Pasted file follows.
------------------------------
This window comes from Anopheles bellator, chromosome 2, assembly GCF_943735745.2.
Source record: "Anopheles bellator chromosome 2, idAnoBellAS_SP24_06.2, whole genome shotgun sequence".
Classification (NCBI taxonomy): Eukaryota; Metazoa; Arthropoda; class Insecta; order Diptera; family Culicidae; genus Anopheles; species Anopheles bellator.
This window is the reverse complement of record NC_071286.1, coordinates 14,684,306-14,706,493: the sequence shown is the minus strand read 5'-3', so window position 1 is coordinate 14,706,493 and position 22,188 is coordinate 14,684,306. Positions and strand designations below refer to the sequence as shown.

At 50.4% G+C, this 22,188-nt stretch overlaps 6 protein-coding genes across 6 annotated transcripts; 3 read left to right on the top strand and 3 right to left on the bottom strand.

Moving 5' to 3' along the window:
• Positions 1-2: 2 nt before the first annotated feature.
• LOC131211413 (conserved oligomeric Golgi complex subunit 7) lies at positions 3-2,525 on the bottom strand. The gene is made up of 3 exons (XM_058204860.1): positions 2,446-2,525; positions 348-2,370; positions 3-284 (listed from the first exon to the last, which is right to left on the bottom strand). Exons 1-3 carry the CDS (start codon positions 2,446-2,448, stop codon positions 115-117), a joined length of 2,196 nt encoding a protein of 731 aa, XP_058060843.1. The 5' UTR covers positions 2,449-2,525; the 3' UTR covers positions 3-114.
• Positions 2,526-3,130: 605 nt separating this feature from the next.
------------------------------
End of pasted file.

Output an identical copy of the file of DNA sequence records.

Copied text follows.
This window comes from Anopheles bellator, chromosome 2, assembly GCF_943735745.2.
Source record: "Anopheles bellator chromosome 2, idAnoBellAS_SP24_06.2, whole genome shotgun sequence".
Classification (NCBI taxonomy): Eukaryota; Metazoa; Arthropoda; class Insecta; order Diptera; family Culicidae; genus Anopheles; species Anopheles bellator.
This window is the reverse complement of record NC_071286.1, coordinates 14,684,306-14,706,493: the sequence shown is the minus strand read 5'-3', so window position 1 is coordinate 14,706,493 and position 22,188 is coordinate 14,684,306. Positions and strand designations below refer to the sequence as shown.

At 50.4% G+C, this 22,188-nt stretch overlaps 6 protein-coding genes across 6 annotated transcripts; 3 read left to right on the top strand and 3 right to left on the bottom strand.

Moving 5' to 3' along the window:
• Positions 1-2: 2 nt before the first annotated feature.
• LOC131211413 (conserved oligomeric Golgi complex subunit 7) lies at positions 3-2,525 on the bottom strand. The gene is made up of 3 exons (XM_058204860.1): positions 2,446-2,525; positions 348-2,370; positions 3-284 (listed from the first exon to the last, which is right to left on the bottom strand). Exons 1-3 carry the CDS (start codon positions 2,446-2,448, stop codon positions 115-117), a joined length of 2,196 nt encoding a protein of 731 aa, XP_058060843.1. The 5' UTR covers positions 2,449-2,525; the 3' UTR covers positions 3-114.
• Positions 2,526-3,130: 605 nt separating this feature from the next.